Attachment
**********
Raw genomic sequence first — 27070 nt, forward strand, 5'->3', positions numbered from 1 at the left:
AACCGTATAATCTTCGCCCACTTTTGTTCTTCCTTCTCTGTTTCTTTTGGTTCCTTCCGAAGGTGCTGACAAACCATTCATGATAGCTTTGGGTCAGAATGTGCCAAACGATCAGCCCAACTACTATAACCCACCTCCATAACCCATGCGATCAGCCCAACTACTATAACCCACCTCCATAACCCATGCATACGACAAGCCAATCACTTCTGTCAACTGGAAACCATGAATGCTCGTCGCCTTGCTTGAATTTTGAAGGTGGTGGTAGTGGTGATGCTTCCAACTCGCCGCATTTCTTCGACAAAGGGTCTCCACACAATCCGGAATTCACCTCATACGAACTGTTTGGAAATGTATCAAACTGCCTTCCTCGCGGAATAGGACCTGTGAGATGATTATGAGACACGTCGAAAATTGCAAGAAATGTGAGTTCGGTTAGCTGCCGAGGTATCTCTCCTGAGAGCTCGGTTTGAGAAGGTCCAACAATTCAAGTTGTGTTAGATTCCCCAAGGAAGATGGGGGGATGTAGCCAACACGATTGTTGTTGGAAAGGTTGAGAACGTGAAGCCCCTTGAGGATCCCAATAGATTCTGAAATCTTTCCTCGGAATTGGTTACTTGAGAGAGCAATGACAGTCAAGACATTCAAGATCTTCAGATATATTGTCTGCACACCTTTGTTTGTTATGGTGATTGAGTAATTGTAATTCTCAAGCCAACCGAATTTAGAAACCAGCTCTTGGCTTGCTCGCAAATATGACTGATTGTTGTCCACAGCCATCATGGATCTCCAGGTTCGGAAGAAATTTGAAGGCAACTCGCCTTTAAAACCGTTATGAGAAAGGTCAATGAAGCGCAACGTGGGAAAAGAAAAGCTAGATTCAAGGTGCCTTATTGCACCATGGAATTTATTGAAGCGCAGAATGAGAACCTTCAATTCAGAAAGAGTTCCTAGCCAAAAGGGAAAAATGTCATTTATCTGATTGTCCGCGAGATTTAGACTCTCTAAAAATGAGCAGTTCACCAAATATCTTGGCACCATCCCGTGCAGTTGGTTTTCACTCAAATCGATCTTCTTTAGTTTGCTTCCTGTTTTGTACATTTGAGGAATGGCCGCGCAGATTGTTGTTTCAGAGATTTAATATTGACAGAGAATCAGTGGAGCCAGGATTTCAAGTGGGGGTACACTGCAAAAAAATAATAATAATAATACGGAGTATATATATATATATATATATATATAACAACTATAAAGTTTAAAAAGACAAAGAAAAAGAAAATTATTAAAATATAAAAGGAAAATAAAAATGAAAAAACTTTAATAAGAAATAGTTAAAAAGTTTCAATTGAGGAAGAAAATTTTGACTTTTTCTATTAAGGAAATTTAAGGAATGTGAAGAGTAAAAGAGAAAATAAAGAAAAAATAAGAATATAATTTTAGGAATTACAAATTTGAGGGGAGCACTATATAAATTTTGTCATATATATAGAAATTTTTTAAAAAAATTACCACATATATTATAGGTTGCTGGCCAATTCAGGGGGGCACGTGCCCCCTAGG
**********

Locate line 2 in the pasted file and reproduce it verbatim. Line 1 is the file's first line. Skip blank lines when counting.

AACCGTATAATCTTCGCCCACTTTTGTTCTTCCTTCTCTGTTTCTTTTGGTTCCTTCCGAAGGTGCTGACAAACCATTCATGATAGCTTTGGGTCAGAATGTGCCAAACGATCAGCCCAACTACTATAACCCACCTCCATAACCCATGCGATCAGCCCAACTACTATAACCCACCTCCATAACCCATGCATACGACAAGCCAATCACTTCTGTCAACTGGAAACCATGAATGCTCGTCGCCTTGCTTGAATTTTGAAGGTGGTGGTAGTGGTGATGCTTCCAACTCGCCGCATTTCTTCGACAAAGGGTCTCCACACAATCCGGAATTCACCTCATACGAACTGTTTGGAAATGTATCAAACTGCCTTCCTCGCGGAATAGGACCTGTGAGATGATTATGAGACACGTCGAAAATTGCAAGAAATGTGAGTTCGGTTAGCTGCCGAGGTATCTCTCCTGAGAGCTCGGTTTGAGAAGGTCCAACAATTCAAGTTGTGTTAGATTCCCCAAGGAAGATGGGGGGATGTAGCCAACACGATTGTTGTTGGAAAGGTTGAGAACGTGAAGCCCCTTGAGGATCCCAATAGATTCTGAAATCTTTCCTCGGAATTGGTTACTTGAGAGAGCAATGACAGTCAAGACATTCAAGATCTTCAGATATATTGTCTGCACACCTTTGTTTGTTATGGTGATTGAGTAATTGTAATTCTCAAGCCAACCGAATTTAGAAACCAGCTCTTGGCTTGCTCGCAAATATGACTGATTGTTGTCCACAGCCATCATGGATCTCCAGGTTCGGAAGAAATTTGAAGGCAACTCGCCTTTAAAACCGTTATGAGAAAGGTCAATGAAGCGCAACGTGGGAAAAGAAAAGCTAGATTCAAGGTGCCTTATTGCACCATGGAATTTATTGAAGCGCAGAATGAGAACCTTCAATTCAGAAAGAGTTCCTAGCCAAAAGGGAAAAATGTCATTTATCTGATTGTCCGCGAGATTTAGACTCTCTAAAAATGAGCAGTTCACCAAATATCTTGGCACCATCCCGTGCAGTTGGTTTTCACTCAAATCGATCTTCTTTAGTTTGCTTCCTGTTTTGTACATTTGAGGAATGGCCGCGCAGATTGTTGTTTCAGAGATTTAATATTGACAGAGAATCAGTGGAGCCAGGATTTCAAGTGGGGGTACACTGCAAAAAAATAATAATAATAATACGGAGTATATATATATATATATATATATATAACAACTATAAAGTTTAAAAAGACAAAGAAAAAGAAAATTATTAAAATATAAAAGGAAAATAAAAATGAAAAAACTTTAATAAGAAATAGTTAAAAAGTTTCAATTGAGGAAGAAAATTTTGACTTTTTCTATTAAGGAAATTTAAGGAATGTGAAGAGTAAAAGAGAAAATAAAGAAAAAATAAGAATATAATTTTAGGAATTACAAATTTGAGGGGAGCACTATATAAATTTTGTCATATATATAGAAATTTTTTAAAAAAATTACCACATATATTATAGGTTGCTGGCCAATTCAGGGGGGCACGTGCCCCCTAGG